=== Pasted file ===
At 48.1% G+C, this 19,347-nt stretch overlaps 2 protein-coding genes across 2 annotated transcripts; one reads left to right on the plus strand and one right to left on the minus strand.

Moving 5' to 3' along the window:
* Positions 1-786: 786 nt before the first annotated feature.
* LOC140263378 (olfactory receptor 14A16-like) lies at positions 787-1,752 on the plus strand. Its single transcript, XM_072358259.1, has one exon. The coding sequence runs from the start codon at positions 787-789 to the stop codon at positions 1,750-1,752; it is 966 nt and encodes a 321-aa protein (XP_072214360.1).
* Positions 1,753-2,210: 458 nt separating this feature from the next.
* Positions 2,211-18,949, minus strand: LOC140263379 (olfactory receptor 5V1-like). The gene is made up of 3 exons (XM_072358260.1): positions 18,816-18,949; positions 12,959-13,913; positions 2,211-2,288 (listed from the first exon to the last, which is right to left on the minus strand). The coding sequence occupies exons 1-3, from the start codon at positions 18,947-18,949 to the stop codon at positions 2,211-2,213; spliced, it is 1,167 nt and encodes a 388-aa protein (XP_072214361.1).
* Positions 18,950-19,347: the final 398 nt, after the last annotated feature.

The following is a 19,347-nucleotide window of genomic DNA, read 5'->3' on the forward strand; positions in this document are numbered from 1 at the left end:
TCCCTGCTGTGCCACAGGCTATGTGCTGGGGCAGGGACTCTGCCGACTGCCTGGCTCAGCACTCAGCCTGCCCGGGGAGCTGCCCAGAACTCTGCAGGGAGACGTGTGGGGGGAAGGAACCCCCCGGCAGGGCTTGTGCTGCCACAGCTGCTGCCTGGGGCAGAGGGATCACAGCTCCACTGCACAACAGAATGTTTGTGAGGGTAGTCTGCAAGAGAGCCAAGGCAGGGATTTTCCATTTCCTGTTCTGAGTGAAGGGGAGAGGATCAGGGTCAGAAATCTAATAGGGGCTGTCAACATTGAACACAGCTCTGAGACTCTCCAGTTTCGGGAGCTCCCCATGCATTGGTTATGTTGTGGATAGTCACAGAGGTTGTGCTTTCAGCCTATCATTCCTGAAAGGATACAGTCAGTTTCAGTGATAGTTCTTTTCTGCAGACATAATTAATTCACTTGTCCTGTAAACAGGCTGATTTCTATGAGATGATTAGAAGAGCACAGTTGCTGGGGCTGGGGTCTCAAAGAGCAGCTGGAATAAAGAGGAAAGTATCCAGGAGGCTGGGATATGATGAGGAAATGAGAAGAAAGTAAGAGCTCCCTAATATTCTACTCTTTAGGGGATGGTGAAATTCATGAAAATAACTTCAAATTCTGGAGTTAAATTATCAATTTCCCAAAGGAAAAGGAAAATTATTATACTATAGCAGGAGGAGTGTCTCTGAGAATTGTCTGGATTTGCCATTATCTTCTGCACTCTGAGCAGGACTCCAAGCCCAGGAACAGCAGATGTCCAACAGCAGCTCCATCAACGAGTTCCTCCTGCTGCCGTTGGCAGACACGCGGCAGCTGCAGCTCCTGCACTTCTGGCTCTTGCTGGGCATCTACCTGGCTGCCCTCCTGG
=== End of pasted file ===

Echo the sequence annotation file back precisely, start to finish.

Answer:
At 48.1% G+C, this 19,347-nt stretch overlaps 2 protein-coding genes across 2 annotated transcripts; one reads left to right on the plus strand and one right to left on the minus strand.

Moving 5' to 3' along the window:
* Positions 1-786: 786 nt before the first annotated feature.
* LOC140263378 (olfactory receptor 14A16-like) lies at positions 787-1,752 on the plus strand. Its single transcript, XM_072358259.1, has one exon. The coding sequence runs from the start codon at positions 787-789 to the stop codon at positions 1,750-1,752; it is 966 nt and encodes a 321-aa protein (XP_072214360.1).
* Positions 1,753-2,210: 458 nt separating this feature from the next.
* Positions 2,211-18,949, minus strand: LOC140263379 (olfactory receptor 5V1-like). The gene is made up of 3 exons (XM_072358260.1): positions 18,816-18,949; positions 12,959-13,913; positions 2,211-2,288 (listed from the first exon to the last, which is right to left on the minus strand). The coding sequence occupies exons 1-3, from the start codon at positions 18,947-18,949 to the stop codon at positions 2,211-2,213; spliced, it is 1,167 nt and encodes a 388-aa protein (XP_072214361.1).
* Positions 18,950-19,347: the final 398 nt, after the last annotated feature.

The following is a 19,347-nucleotide window of genomic DNA, read 5'->3' on the forward strand; positions in this document are numbered from 1 at the left end:
TCCCTGCTGTGCCACAGGCTATGTGCTGGGGCAGGGACTCTGCCGACTGCCTGGCTCAGCACTCAGCCTGCCCGGGGAGCTGCCCAGAACTCTGCAGGGAGACGTGTGGGGGGAAGGAACCCCCCGGCAGGGCTTGTGCTGCCACAGCTGCTGCCTGGGGCAGAGGGATCACAGCTCCACTGCACAACAGAATGTTTGTGAGGGTAGTCTGCAAGAGAGCCAAGGCAGGGATTTTCCATTTCCTGTTCTGAGTGAAGGGGAGAGGATCAGGGTCAGAAATCTAATAGGGGCTGTCAACATTGAACACAGCTCTGAGACTCTCCAGTTTCGGGAGCTCCCCATGCATTGGTTATGTTGTGGATAGTCACAGAGGTTGTGCTTTCAGCCTATCATTCCTGAAAGGATACAGTCAGTTTCAGTGATAGTTCTTTTCTGCAGACATAATTAATTCACTTGTCCTGTAAACAGGCTGATTTCTATGAGATGATTAGAAGAGCACAGTTGCTGGGGCTGGGGTCTCAAAGAGCAGCTGGAATAAAGAGGAAAGTATCCAGGAGGCTGGGATATGATGAGGAAATGAGAAGAAAGTAAGAGCTCCCTAATATTCTACTCTTTAGGGGATGGTGAAATTCATGAAAATAACTTCAAATTCTGGAGTTAAATTATCAATTTCCCAAAGGAAAAGGAAAATTATTATACTATAGCAGGAGGAGTGTCTCTGAGAATTGTCTGGATTTGCCATTATCTTCTGCACTCTGAGCAGGACTCCAAGCCCAGGAACAGCAGATGTCCAACAGCAGCTCCATCAACGAGTTCCTCCTGCTGCCGTTGGCAGACACGCGGCAGCTGCAGCTCCTGCACTTCTGGCTCTTGCTGGGCATCTACCTGGCTGCCCTCCTGG